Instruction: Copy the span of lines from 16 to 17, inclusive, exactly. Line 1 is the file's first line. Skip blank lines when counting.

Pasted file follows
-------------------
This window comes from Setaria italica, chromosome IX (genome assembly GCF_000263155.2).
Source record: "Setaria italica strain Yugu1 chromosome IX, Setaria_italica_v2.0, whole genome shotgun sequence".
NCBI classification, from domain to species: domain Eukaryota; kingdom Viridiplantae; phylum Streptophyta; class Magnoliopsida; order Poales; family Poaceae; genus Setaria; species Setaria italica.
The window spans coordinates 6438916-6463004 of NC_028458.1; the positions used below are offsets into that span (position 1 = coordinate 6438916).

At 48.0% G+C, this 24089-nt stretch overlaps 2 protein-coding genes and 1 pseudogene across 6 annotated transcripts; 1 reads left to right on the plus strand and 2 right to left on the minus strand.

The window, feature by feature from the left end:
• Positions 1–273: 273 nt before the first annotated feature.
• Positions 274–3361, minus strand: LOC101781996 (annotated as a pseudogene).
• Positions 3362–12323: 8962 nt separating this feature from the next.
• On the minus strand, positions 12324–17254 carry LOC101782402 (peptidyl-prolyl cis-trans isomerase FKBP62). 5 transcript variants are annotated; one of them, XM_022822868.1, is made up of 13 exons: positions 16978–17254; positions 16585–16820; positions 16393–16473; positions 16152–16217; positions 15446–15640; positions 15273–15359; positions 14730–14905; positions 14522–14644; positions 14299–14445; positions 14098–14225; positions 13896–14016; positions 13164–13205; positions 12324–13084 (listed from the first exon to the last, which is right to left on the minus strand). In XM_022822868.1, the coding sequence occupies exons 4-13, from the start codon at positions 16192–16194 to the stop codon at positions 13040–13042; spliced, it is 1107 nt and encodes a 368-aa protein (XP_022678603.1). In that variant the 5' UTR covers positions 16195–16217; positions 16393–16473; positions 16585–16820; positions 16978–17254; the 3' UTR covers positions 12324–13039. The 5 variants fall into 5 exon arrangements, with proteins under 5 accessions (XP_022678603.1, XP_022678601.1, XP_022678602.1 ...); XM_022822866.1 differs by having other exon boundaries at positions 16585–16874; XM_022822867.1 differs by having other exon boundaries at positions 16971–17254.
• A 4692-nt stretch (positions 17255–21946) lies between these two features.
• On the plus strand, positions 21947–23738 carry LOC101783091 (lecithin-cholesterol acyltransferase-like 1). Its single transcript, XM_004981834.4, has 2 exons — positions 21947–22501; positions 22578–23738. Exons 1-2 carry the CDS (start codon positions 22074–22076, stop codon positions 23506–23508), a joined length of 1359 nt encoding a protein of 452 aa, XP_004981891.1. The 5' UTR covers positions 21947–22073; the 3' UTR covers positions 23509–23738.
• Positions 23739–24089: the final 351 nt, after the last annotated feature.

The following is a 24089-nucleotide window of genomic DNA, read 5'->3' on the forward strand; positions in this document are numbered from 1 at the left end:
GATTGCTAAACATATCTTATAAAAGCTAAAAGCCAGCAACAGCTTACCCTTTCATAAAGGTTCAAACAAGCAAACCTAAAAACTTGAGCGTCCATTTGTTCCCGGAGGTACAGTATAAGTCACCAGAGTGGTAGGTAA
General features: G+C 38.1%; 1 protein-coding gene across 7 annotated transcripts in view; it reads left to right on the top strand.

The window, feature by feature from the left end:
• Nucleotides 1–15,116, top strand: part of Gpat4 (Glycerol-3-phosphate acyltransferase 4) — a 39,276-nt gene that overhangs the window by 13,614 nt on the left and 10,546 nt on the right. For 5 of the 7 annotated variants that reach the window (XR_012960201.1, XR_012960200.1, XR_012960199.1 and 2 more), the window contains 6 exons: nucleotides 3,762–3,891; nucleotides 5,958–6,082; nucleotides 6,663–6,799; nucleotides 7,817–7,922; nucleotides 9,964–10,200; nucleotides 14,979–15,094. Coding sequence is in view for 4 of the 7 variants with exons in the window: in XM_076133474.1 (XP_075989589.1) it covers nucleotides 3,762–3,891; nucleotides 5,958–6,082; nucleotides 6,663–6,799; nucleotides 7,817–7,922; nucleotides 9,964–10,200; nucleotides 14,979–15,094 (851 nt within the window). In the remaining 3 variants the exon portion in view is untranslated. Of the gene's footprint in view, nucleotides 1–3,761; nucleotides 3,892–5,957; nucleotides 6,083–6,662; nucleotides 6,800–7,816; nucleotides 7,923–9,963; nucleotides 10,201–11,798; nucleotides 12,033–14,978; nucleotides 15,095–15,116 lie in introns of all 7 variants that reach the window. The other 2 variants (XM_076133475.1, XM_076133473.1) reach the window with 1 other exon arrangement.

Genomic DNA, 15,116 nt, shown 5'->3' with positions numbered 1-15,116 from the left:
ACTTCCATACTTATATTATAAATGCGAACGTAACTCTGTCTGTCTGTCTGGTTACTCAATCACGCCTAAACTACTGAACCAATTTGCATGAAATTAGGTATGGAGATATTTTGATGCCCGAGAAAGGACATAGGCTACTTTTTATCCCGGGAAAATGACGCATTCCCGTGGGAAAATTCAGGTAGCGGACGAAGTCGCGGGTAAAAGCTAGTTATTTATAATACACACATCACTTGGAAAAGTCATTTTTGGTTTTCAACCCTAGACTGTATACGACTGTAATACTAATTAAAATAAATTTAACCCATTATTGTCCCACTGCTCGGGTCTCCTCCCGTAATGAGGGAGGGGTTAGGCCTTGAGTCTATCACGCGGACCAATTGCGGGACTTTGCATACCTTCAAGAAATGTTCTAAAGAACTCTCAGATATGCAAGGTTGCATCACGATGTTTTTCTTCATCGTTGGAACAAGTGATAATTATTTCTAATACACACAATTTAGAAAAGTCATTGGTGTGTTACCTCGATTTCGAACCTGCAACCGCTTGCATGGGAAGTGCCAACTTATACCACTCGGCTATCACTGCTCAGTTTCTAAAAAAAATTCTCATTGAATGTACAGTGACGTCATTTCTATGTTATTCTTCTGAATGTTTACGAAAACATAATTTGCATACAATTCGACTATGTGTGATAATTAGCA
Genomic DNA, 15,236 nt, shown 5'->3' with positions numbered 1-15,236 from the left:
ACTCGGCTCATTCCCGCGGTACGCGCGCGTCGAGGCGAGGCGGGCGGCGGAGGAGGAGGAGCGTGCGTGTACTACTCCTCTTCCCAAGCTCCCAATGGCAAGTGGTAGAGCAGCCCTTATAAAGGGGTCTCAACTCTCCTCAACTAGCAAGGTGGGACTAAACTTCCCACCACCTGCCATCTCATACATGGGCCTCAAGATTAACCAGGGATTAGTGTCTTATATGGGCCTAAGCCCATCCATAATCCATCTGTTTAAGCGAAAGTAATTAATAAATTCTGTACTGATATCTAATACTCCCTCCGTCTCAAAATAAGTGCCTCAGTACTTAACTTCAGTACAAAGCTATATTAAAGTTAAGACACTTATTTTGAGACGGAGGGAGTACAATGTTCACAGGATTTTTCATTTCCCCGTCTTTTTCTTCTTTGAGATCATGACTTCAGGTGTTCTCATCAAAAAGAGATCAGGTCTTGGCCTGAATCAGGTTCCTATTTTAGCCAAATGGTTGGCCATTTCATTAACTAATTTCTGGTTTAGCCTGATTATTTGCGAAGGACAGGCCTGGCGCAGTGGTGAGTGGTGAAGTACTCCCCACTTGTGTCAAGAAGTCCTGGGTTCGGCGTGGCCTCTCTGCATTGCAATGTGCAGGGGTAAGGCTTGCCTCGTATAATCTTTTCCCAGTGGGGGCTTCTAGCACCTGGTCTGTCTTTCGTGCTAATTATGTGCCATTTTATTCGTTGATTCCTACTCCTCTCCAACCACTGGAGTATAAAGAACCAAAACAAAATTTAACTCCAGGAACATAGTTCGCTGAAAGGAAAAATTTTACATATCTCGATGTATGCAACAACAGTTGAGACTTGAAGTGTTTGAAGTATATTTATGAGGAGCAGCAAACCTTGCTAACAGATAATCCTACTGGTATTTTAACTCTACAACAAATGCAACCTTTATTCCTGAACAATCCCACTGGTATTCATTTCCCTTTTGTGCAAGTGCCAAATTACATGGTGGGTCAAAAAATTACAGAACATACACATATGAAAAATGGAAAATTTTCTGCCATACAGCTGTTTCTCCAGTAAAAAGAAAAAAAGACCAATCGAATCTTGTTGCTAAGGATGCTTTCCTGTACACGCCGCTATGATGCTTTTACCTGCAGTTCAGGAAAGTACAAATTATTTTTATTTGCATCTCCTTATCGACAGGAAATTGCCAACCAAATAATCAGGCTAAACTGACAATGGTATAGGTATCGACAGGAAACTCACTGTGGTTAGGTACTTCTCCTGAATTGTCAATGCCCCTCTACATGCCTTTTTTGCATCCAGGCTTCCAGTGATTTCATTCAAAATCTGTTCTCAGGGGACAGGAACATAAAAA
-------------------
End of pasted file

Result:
General features: G+C 38.1%; 1 protein-coding gene across 7 annotated transcripts in view; it reads left to right on the top strand.

The window, feature by feature from the left end: